Want Help Eating Vegan in Boston?

These movers and shakers can help.

Mary Dumont, Evelyne Kimber, Dahlia Eisenberg, Erica Korff, Pat McAuley, Brittani Hetyei

Matthew J. Lee/The Boston Globe/Getty Images (Dumont); Ellen McDermott (McAuley); Eli Hamel (Eisenberg); Carlos Dias Barahona (Hetyei); Courtesy photos (Kimber, Korff)

An award-winning chef who spent years as the face of Cambridge’s Harvest restaurant, Mary Dumont (1) has recently shifted her focus to making plant-based food that’s “approachable for all.” Dumont, who lives in Groton, is the head chef and cofounder of the year-old PlantPub in Kendall Square and the new (and much larger) PlantPub in the Fenway.

If there is a grand dame of the region’s veg scene, it’s Evelyn Kimber (2), who has been president of the Boston Vegetarian Society for 25-plus years. In addition to organizing the annual Boston Veg Food Fest (which takes place this year on October 1 and 2), Kimber regularly holds events with some of the nation’s biggest names in the plant-based movement.

Revere resident Dahlia Eisenberg (3) is so passionate about the vegan community that she decided to create an app where like-minded people could connect. While Vegpal originally started as a dating app, the former special education teacher says it has morphed into more of a friendship app with a dating option.

Finding new vegan restaurants and spreading the word about some of the most scrumptious dishes she uncovers is a favorite pastime for South Ender Erica Korff (4), whose Instagram handle is @vegan_kween. A customer success manager at a tech company, Korff enjoys sharing with her nearly 15,000 Instagram followers just how good plant-based food can be—and where to find it.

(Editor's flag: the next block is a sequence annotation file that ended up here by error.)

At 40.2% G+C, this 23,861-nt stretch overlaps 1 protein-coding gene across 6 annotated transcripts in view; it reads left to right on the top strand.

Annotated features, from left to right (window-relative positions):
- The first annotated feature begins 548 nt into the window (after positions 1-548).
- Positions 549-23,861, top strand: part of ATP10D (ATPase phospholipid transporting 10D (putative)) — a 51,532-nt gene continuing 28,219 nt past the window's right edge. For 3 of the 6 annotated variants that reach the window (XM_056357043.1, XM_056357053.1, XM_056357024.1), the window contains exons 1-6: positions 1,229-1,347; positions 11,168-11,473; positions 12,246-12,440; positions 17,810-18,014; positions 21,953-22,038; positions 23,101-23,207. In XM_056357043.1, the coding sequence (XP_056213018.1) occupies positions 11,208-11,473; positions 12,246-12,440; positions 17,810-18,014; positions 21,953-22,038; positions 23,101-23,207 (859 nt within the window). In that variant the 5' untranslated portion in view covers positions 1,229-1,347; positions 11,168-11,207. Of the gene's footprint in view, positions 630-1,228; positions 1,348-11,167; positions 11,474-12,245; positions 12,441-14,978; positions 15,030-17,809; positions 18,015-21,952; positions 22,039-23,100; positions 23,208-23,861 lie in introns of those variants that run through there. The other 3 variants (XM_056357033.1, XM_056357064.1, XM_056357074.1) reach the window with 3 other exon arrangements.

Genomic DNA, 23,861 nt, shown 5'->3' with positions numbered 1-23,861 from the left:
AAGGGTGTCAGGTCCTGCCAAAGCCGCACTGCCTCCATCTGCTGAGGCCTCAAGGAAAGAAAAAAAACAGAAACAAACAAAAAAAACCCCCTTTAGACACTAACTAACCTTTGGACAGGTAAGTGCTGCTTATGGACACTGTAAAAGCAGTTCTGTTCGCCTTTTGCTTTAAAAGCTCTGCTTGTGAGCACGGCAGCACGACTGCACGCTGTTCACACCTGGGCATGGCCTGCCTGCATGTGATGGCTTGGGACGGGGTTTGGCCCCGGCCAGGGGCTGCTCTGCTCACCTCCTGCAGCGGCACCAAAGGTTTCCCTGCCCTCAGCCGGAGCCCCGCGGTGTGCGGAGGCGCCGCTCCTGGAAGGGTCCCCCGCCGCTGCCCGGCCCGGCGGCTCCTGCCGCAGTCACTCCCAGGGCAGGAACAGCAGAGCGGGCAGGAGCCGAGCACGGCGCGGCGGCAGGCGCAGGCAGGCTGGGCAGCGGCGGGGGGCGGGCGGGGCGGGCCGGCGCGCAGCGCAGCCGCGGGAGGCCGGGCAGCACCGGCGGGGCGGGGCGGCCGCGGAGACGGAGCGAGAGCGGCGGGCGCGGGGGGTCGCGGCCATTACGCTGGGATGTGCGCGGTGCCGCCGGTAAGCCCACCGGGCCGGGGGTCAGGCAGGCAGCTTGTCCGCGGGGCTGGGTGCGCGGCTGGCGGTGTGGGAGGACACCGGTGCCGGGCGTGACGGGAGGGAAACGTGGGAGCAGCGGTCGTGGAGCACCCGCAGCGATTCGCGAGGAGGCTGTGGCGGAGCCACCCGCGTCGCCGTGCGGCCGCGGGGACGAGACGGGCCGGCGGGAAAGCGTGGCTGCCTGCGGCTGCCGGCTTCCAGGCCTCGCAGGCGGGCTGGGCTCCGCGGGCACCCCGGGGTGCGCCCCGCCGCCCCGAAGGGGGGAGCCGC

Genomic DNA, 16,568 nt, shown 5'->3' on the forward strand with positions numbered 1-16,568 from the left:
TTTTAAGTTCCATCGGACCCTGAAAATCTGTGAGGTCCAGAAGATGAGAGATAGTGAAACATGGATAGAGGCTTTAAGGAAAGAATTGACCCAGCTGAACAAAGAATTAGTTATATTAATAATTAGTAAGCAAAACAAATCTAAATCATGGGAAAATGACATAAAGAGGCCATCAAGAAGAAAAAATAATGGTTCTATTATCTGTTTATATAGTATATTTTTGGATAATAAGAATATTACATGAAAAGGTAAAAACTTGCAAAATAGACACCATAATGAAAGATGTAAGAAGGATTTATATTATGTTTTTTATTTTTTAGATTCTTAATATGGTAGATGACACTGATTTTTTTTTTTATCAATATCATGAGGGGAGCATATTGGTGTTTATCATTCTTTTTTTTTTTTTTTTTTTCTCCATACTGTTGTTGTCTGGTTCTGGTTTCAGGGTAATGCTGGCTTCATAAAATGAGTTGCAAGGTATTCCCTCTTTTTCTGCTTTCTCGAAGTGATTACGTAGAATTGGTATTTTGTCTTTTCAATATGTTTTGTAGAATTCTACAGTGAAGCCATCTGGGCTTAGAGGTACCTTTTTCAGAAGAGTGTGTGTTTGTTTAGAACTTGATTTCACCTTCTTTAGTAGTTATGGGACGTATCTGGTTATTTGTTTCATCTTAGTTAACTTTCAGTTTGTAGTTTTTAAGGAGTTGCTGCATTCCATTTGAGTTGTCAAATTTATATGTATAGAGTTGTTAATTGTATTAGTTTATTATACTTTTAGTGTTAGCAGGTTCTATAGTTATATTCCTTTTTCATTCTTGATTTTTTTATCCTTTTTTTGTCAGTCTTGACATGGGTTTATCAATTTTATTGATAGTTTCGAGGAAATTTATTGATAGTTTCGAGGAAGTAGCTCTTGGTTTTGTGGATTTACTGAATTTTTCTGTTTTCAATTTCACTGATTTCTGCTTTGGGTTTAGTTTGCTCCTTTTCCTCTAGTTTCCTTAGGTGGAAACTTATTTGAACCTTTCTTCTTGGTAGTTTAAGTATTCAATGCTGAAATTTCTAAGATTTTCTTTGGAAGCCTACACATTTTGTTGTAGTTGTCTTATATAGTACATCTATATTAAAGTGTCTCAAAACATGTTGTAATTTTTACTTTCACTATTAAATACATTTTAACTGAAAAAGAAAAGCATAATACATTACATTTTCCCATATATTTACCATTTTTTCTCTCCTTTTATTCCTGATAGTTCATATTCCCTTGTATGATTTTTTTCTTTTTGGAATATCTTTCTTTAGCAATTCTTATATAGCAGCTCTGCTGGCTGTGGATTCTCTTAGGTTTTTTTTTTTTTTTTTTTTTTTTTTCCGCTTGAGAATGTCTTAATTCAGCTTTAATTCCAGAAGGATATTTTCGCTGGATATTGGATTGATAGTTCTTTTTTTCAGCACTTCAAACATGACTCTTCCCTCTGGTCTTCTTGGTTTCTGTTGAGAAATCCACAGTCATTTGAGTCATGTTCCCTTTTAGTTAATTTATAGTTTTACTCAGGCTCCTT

Pat McAuley (5) is a vegan who practices what he preaches, focusing on health, the planet, and animal welfare. Along with his role as cofounder of both PlantPub locations, the self-described “impact entrepreneur” is the host of the Eat Green Make Green podcast and a plant-powered athlete who participates in Ironman competitions.

If you ever thought, I could totally go vegan if I could just cook like this at home, give Eastie’s Brittani Hetyei (6) a follow. The 27-year-old’s Instagram account, @bostonherbivore, is chock full of grocery-store finds and recipes that help followers plan their meals for the week—something that the busy certified public accountant has mastered and is eager to share.

Looking for more? Try these vegan and vegetarian restaurants

How to eat vegan in some of the city’s more meat-focused places